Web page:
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Installing Radiant Heat

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    LESLIE: Judy from California, who’s looking to talk about radiant heat for a floor. What can we do for you?

     
    JUDY: Well, I’m glad that you know what it’s called because I didn’t know. (Tom laughs)
     
    LESLIE: Oh, well there you go.
     
    JUDY: (chuckling) I live in the lovely foothills of California where it gets pretty chilly in the winter.
     
    TOM: I bet.
     
    JUDY: And I have three border collies. So I want to replace my hardwood floors with tile; some sort of tile, which I haven’t figured out yet what would be best. So that’s part of one question but the other – the bigger question is isn’t there a way to put heat under it and, if so, how prohibitively expensive is it?
     
    TOM: Well, it’s not cheap; I’ll tell you that. Because first of all, it’s not cheap to use because it’s electric resistance heat, electric radiant heat. So it’s going to be fairly costly to operate. You know, if you’re going to use it in addition, I presume, to your existing system – perhaps only on the coldest days – you know, it might be sort of a luxury that you can add but it’s not cheap to run.
     
    It’s also not terribly cheap to install. The panels are available and, actually, the radiant heat is sort of built in, in some cases, to sort of what looks like a plywood subfloor.
     
    LESLIE: Mm-hmm. Would you use the same type of plywood subfloor if you’re going to go with tile or is this something that gets set in the mud if you go tile?
     
    TOM: I think that that’s probably the type of subfloor that might be set in under the tile. But I don’t see why it wouldn’t work; you know, to go right on top of the floor that she has now.
     
    JUDY: Oh, really?
     
    TOM: Mm-hmm. Yeah. Yeah, exactly. You might want to take a look at SunTouch, which is one of the very common companies that makes radiant floor heating. They’ve been around for a long time and they have floor heating mats that can be embedded into the tile mastic.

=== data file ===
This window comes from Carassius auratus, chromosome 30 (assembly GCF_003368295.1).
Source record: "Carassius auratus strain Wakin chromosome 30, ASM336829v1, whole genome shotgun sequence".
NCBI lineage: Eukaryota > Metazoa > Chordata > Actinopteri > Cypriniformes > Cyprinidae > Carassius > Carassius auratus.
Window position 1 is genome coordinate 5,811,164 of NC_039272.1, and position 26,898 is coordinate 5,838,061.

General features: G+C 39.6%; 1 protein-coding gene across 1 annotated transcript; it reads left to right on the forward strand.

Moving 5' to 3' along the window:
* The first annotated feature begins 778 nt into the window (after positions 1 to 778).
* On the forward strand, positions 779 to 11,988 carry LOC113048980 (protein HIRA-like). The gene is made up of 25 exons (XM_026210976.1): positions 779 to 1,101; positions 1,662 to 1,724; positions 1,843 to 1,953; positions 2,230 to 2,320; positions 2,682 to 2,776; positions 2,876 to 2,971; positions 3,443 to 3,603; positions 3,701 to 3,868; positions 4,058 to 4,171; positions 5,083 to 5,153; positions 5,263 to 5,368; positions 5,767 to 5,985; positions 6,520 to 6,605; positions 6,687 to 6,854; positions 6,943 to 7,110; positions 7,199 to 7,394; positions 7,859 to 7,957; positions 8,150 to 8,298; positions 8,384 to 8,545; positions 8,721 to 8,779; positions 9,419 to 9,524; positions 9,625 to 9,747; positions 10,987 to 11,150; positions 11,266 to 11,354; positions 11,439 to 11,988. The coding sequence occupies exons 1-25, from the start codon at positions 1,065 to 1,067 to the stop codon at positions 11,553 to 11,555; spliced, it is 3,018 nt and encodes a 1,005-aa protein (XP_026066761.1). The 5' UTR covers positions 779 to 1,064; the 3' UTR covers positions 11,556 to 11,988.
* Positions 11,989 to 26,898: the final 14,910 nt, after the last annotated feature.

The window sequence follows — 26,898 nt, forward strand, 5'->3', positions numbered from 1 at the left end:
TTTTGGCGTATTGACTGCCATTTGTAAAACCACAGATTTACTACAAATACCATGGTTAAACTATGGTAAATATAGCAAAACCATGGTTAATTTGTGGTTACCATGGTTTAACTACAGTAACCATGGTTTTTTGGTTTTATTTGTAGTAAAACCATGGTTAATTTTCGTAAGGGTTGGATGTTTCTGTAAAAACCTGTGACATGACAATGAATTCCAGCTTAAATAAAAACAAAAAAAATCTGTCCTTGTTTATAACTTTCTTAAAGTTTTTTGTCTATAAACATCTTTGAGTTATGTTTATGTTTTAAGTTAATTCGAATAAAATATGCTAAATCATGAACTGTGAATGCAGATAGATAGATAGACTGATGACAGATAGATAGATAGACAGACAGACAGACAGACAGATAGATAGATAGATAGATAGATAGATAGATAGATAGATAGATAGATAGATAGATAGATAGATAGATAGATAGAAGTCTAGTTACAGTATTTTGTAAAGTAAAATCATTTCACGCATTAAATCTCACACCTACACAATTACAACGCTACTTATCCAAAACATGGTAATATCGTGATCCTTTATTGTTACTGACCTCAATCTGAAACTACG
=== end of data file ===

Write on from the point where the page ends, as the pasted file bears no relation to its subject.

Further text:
JUDY: OK.
     
    TOM: And take a look at that.
     
    JUDY: So now, the bigger question is if I decided to go that route, is tile a good solution in a cold country even with heating. I mean …
     
    TOM: Don’t forget, three dogs.
     
    LESLIE: Yeah, I mean are you …
     
    JUDY: Yeah. Yeah, the three dogs is the reason for the tile. (chuckles)
     
    TOM: Yeah. It is a good solution when you have dogs because it’s – you know, it’s indestructible. I mean you can always clean the stuff.
     
    Now, if you wanted to save some money and not go with tile, then my second choice would be laminate floor, which looks pretty nice. It can look …
     
    LESLIE: Mm-hmm and it can look like anything.
     
    TOM: Yeah, it can look tile; it can look like hardwood. You know, we’ve had laminate floor in our kitchen now for probably ten years and it’s really incredibly durable stuff. It’s stood up to, you know, our dog and our three kids for all this time.
     
    JUDY: Oh, really?
     
    TOM: Yeah. And a lot less expensive.
     
    JUDY: OK. Well, you’ve helped me very much. I thank you.
     
    TOM: You’re very welcome, Judy. Thanks so much for calling us at 1-888-MONEY-PIT. And Judy, online at MoneyPit.com, we’ve got several articles about laminate flooring. So if you ever have questions, you could find them right there.

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